In Concordance with Younan

Elizabeth Younan Headshot
Elizabeth Younan

Multi award winning composer Elizabeth Younan is the 2021- 2022 Layton Emerging Composer Fellow. As part of the Fellowship, the Layton Fellow works closely with Artistic Chair and renowned composer Paul Stanhope as mentor, alongside members of the Australia Ensemble UNSW to realise a new chamber work. Elizabeth is in the final stages of completing her new score Concord Concertino which will be recorded and fi lmed in May 2022, and showcased at the International Alliance of Women in Music conference in June. We recently interviewed Elizabeth about her exciting new work.

Tell us about yourself. I’m a composer from Sydney. I don’t usually go more than a day without listening to a few Bach chorales, and I love to read.

What has Layton Fellowship experience been like so far for you, and tell us about the mentorship with Artistic Chair and composer Paul Stanhope? The Layton Fellowship experience and process has been lively and fun. It’s wonderful to be mentored by Paul Stanhope—he provides a lovely mix of technical guidance and freedom of expression. I have fond memories of being taught by Paul in composition seminar a few times all the way back in my first year of undergrad at the Sydney Con (2012), so it’s great to reconnect ten years later.

Can you give us a little sneak look behind the scenes at what we can expect from your new work? My work is for clarinet, violin, viola, cello, and piano, and it is mostly music for music’s sake. In other words, it doesn’t draw upon an extra-musical source for its inspiration or construction. That is not to say, however, that the music lacks a narrative—it is the musical content itself which drives the work and creates an intriguing trajectory. The work is called Concord Concertino. “Concord” means “harmony,” “unity,” and I will leave it up to the audience to decide if they indeed think the instruments are working together as the title suggests, or if it will abide by the traditional “concerto” relationship of solo vs. “orchestra” and create irony. Concord, the place, also has significant meaning for me. “Concertino” describes the format and structure of the work, but it is also a little nod to Carl’s work. I also find the repetition of “Con” in both words satisfying.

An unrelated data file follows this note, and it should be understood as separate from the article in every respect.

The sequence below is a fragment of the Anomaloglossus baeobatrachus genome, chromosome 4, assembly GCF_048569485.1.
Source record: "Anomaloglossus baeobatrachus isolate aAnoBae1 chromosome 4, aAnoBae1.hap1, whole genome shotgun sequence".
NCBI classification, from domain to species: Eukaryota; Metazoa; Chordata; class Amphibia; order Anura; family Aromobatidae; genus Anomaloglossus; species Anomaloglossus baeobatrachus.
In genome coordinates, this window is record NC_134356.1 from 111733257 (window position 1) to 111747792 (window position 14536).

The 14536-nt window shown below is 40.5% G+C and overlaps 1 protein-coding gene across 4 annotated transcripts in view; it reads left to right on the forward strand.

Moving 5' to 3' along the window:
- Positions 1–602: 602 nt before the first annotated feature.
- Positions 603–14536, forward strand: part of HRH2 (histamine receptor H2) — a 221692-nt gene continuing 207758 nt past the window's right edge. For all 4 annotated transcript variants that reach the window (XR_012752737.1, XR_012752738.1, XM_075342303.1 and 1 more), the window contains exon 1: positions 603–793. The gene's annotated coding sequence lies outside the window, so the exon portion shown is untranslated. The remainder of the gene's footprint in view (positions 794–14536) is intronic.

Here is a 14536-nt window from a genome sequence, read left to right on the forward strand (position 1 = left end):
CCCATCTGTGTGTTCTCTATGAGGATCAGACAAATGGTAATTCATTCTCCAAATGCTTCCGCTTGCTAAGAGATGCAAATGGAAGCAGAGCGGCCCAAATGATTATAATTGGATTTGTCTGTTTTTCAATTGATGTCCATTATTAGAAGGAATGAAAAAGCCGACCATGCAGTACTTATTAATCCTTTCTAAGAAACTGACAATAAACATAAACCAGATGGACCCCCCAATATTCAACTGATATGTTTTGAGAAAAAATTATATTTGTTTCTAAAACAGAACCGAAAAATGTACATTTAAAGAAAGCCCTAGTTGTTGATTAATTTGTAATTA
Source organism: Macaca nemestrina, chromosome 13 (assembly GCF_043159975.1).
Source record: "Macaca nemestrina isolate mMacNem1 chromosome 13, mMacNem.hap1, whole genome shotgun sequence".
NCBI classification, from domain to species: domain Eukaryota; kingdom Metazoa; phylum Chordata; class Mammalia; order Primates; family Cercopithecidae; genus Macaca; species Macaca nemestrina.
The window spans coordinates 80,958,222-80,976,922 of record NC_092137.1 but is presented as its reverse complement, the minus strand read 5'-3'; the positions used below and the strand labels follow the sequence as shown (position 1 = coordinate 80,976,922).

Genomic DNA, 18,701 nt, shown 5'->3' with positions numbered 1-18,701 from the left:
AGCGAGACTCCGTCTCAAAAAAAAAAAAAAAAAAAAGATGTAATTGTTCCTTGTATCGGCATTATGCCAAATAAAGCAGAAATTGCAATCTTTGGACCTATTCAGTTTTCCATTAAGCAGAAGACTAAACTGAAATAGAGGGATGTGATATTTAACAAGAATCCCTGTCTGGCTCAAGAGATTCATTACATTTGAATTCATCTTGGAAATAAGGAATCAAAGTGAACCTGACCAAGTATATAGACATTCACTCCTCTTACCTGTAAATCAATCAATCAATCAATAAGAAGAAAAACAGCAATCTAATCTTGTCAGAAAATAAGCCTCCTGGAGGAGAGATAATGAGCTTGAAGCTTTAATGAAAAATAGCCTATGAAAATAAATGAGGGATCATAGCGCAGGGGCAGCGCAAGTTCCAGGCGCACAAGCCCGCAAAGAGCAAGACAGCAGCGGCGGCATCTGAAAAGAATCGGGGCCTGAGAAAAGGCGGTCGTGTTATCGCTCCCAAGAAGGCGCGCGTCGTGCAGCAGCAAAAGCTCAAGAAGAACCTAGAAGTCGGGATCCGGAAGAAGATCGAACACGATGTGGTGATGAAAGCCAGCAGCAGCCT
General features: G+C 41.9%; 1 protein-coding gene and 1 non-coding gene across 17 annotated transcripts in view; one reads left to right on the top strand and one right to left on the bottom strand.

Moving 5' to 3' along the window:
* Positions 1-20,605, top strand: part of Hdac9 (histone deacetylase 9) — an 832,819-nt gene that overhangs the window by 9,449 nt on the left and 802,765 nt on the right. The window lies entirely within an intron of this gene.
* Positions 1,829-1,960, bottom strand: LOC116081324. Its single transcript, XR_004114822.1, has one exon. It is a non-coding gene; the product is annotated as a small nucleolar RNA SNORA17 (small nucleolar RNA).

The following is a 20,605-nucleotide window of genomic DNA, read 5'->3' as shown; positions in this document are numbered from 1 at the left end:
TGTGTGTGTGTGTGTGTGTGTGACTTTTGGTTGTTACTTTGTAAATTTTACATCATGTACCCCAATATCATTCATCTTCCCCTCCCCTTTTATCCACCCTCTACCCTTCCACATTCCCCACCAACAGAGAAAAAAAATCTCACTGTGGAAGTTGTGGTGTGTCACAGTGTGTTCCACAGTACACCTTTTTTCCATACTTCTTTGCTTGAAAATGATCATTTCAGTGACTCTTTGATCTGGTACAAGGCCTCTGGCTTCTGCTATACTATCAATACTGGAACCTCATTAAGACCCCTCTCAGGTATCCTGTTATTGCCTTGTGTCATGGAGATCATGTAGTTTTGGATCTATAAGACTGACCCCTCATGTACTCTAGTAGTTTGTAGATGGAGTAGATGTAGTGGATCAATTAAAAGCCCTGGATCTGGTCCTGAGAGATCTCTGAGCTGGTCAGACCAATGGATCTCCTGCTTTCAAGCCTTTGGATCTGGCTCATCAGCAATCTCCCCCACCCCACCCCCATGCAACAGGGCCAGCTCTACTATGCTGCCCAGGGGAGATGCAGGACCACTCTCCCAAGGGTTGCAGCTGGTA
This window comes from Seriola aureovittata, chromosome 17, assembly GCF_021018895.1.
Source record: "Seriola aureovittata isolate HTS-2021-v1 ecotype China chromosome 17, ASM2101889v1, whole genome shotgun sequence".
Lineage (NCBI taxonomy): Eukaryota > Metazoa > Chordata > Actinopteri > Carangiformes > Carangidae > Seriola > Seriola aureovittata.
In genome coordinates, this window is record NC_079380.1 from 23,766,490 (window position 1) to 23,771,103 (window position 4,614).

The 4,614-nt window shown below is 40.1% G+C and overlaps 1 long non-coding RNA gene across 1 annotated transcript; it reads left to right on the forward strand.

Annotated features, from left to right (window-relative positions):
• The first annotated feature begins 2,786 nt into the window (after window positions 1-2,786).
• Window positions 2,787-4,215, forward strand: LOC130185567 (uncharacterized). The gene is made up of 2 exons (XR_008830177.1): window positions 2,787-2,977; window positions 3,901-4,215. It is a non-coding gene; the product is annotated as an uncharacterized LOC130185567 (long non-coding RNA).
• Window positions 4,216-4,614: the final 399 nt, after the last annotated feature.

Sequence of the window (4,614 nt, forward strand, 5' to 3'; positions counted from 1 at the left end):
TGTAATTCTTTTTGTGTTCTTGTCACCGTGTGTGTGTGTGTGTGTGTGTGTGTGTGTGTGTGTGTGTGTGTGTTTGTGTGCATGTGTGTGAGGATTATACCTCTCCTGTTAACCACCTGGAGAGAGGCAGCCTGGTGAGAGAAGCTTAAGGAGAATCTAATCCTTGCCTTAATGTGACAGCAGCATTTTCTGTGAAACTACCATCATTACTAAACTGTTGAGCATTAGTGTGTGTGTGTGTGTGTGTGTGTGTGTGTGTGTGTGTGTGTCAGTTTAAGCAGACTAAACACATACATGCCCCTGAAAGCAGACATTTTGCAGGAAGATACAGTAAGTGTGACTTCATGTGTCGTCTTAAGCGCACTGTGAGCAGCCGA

You work will be premiered at the International Alliance of Women in Music conference in early June. How does it feel to be working with the Australia Ensemble UNSW musicians in May to record your new work for this event, and what are you looking forward to most? It’s great to reconnect with the Goldners, and I’m excited to meet Ian, David, and Geoffrey. My discovery of the Australia Ensemble UNSW was in 2014 through studying Carl Vine’s “Cafe Concertino.” I greatly admired the work and remember wondering if I could write for the ensemble someday, so this opportunity is special for me. I am also excited that the work will be presented at IAWM. I have recently started teaching composition and musicology at my high school, Santa Sabina College, and I am trying to inspire the students and be a role model for them. Even if they don’t pursue music professionally, I want to show them that if they work hard, they too can achieve and realise their dreams. So to have the work performed at the IAWM conference means a lot to me and I hope it also inspires young girls to have the courage to pursue composition if that is indeed their desire.

Why are fellowship programs like the Layton Emerging Composer Fellowship essential to the development and career journey of Australian composers. What does the fellowship mean to you and your path? When I was a student at the Curtis Institute our motto was “learn by doing” and I carry that with me in all that I do. Working with such eminent performers is invaluable for the development and career journey of Australian composers. Apart from studying composition with a teacher, this is the best way to improve and grow, and ideally write some great music while you’re at it!